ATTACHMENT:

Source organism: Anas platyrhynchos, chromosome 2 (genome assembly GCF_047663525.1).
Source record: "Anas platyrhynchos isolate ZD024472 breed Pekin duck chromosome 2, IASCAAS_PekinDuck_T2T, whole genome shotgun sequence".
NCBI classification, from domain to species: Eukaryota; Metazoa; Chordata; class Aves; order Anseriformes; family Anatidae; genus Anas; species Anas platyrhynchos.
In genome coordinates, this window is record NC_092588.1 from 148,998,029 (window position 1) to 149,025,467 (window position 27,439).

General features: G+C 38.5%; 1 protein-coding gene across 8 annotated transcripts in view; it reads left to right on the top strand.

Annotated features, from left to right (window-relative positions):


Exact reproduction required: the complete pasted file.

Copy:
Source organism: Anas platyrhynchos, chromosome 2 (genome assembly GCF_047663525.1).
Source record: "Anas platyrhynchos isolate ZD024472 breed Pekin duck chromosome 2, IASCAAS_PekinDuck_T2T, whole genome shotgun sequence".
NCBI classification, from domain to species: Eukaryota; Metazoa; Chordata; class Aves; order Anseriformes; family Anatidae; genus Anas; species Anas platyrhynchos.
In genome coordinates, this window is record NC_092588.1 from 148,998,029 (window position 1) to 149,025,467 (window position 27,439).

General features: G+C 38.5%; 1 protein-coding gene across 8 annotated transcripts in view; it reads left to right on the top strand.

Annotated features, from left to right (window-relative positions):